State of Washington
Ethics Advisory CommitteeOpinion 99-09
(1) May a judge, consistent with imperatives of the Code of Judicial Conduct, execute a contract for employment to serve as a municipal court judge which contains any of the following provisions:
(a) Employees of this court will report to the court administrator who will operate under the general direction of the city manager, with guidance from the judge;
(b) The judge will undergo regular performance reviews by the city manager;
(c) The judge will communicate with police and other city agencies about court cases.
(2) If a judge may enter into such an employment contract, are there limitations imposed on the judge by the Code of Judicial Conduct?
(3) Are there restrictions imposed on the judge beyond those embodied in the Code of Judicial Conduct?
The central question raised by the request is whether a judicial officer may enter into an employment contract with a city to be a municipal court judge if: (a) court employees will report to the court administrator who will report to the city manager; (b) the judge will undergo performance reviews by the city manager; and (c) the judge will communicate with police and other city agencies about court cases.
A judicial officer may contract with a municipality to serve as a municipal court judge. However, the contract may not contain provisions which would create an impropriety or the appearance of impropriety concerning the judge’s activities. Some examples of inappropriate contact provisions are having: (1) the court administrator and court employees report to the court administrator and not to the judge; (2) the performance reviews conducted by the city manager, a member of the municipal executive branch; and (3) the judicial officer discuss court cases with members of law enforcement and other municipal court agencies. The employment contract should acknowledge the court is a part of an independent branch of city government and that the judicial officer and court employees are bound to act in accordance with the provisions of the Code of Judicial Conduct.
Canon 3(B)(1) and (2) require that judges diligently discharge their administrative responsibilities, facilitate the performance of the administrative responsibilities of court officials, and require their staff and court officials subject to their direction and control to observe the standards of fidelity and diligence that apply to them. In addition, Canon 3(A)(2) requires judges to maintain order and decorum in proceedings before them. The contract provision requiring employees to report to the court administrator who will operate under the general direction of the city manager with guidance from the judge would interfere with the judge’s duties to comply with the foregoing provisions. This part of the contract also intrudes on the independence of the judiciary.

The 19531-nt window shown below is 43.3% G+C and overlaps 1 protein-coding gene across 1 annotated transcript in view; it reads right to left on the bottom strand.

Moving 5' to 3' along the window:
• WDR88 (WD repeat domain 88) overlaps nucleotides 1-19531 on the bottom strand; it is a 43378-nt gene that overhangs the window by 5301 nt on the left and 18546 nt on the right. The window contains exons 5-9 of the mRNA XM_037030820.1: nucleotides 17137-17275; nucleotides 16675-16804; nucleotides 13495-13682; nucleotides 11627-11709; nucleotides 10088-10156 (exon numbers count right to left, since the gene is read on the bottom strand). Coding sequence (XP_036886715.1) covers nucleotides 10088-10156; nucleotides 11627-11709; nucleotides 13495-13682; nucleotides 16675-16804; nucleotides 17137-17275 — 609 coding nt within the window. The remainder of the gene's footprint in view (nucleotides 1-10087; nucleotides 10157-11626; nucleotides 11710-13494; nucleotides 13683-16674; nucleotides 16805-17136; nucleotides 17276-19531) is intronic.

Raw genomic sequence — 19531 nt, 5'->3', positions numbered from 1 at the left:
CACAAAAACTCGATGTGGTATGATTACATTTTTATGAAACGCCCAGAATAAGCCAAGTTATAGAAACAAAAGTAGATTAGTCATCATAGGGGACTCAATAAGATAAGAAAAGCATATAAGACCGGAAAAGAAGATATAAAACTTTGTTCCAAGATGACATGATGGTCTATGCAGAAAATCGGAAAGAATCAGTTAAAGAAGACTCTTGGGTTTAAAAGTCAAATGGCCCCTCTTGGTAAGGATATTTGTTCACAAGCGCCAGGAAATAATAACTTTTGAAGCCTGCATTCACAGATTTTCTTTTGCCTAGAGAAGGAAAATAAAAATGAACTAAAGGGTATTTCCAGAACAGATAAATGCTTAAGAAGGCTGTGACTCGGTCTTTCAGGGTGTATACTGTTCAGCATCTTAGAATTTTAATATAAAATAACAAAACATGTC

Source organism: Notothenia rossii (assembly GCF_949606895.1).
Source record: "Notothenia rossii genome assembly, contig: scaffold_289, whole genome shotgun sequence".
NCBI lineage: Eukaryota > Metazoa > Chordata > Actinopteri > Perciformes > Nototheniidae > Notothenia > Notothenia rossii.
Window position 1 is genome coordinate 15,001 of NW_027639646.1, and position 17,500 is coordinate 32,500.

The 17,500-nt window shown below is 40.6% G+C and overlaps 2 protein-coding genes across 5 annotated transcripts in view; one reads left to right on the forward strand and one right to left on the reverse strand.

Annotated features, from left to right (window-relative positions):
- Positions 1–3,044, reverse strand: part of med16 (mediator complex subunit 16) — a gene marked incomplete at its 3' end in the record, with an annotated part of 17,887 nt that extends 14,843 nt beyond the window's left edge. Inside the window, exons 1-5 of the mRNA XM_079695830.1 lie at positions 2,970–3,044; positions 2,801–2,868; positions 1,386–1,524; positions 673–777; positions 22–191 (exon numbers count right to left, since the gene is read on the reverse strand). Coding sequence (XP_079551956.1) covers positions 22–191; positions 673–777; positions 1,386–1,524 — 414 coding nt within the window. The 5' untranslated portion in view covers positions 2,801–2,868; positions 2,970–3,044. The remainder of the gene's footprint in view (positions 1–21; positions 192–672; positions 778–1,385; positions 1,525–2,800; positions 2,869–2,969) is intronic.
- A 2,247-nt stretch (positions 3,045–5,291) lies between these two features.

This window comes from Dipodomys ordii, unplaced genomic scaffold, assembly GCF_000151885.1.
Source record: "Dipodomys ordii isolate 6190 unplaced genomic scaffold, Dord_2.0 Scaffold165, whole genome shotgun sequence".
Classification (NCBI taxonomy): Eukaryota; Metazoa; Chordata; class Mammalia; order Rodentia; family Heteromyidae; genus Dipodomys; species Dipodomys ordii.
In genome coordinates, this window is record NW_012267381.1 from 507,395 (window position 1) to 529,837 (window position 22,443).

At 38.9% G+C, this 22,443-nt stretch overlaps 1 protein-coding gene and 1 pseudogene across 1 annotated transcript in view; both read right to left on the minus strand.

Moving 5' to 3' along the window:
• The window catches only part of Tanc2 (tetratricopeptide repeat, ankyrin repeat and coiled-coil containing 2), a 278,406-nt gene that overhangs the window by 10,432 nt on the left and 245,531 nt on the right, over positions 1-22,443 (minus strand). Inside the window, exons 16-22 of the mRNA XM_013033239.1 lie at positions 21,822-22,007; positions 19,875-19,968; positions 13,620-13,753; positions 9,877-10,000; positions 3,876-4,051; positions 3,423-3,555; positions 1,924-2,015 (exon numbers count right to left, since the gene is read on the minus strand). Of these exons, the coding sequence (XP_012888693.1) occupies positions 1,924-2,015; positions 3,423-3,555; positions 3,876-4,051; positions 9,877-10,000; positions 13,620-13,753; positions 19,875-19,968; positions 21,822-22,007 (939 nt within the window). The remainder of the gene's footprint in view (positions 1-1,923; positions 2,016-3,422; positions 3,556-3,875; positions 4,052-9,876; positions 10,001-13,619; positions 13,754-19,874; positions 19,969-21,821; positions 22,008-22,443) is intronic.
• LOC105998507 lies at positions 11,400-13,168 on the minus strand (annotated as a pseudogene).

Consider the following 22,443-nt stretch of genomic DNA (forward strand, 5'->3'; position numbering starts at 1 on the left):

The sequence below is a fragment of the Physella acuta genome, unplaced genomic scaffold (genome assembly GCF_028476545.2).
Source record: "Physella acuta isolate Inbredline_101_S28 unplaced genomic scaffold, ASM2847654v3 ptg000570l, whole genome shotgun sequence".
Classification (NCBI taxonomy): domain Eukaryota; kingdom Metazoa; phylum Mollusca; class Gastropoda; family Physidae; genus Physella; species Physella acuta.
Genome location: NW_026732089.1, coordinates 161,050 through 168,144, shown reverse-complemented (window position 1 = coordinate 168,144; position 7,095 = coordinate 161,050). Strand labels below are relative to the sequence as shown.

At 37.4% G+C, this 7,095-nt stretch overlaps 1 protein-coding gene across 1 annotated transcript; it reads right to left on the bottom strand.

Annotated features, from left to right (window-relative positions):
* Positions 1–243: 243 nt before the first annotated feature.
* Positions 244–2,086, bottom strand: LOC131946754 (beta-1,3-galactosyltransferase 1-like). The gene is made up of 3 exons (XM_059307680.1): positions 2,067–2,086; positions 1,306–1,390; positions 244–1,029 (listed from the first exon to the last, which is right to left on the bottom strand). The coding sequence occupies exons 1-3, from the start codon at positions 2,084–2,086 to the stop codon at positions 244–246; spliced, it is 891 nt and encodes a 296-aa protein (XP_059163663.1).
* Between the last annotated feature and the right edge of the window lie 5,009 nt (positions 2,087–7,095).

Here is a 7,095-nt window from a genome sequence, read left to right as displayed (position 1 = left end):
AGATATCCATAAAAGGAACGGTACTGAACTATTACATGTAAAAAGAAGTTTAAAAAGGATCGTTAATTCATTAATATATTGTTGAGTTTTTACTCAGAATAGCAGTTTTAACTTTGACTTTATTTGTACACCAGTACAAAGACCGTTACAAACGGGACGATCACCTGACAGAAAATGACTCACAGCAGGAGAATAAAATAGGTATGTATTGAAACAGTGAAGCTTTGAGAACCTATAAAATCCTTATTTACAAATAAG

CJC Canon 2(A) provides in part that judges should act at all times in a manner that promotes public confidence in the integrity and impartiality of the judiciary. Canon 2(B) provides in part that judges should not allow relationships to influence their judicial conduct or judgment. It also provides that judges may not permit others to convey the impression that they are in a special position to influence them. That fact that a judicial officer will undergo performance reviews by the city manager may either cause the judicial officer to violate these provisions or create the reasonable appearance that there is such a violation. It also intrudes on the independence of the judiciary.
The employment contract calls for the judge to communicate with police and other city agencies about court cases. This is prohibited by CJC Canon 3(A)(4) which provides in part that a judge may neither initiate nor consider ex parte or other communications concerning a pending or impending matter.
The final question addresses other restrictions which may be imposed on the municipal court judge beyond those embodied in the Code of Judicial Conduct. GR 10 provides in part that the Ethics Advisory Committee is designated as the body to give advice with respect to the application of the Code of Judicial Conduct to officials of the judicial branch as defined in Article IV of the Washington Constitution. Therefore, the last question is beyond the scope of the committee’s charge.
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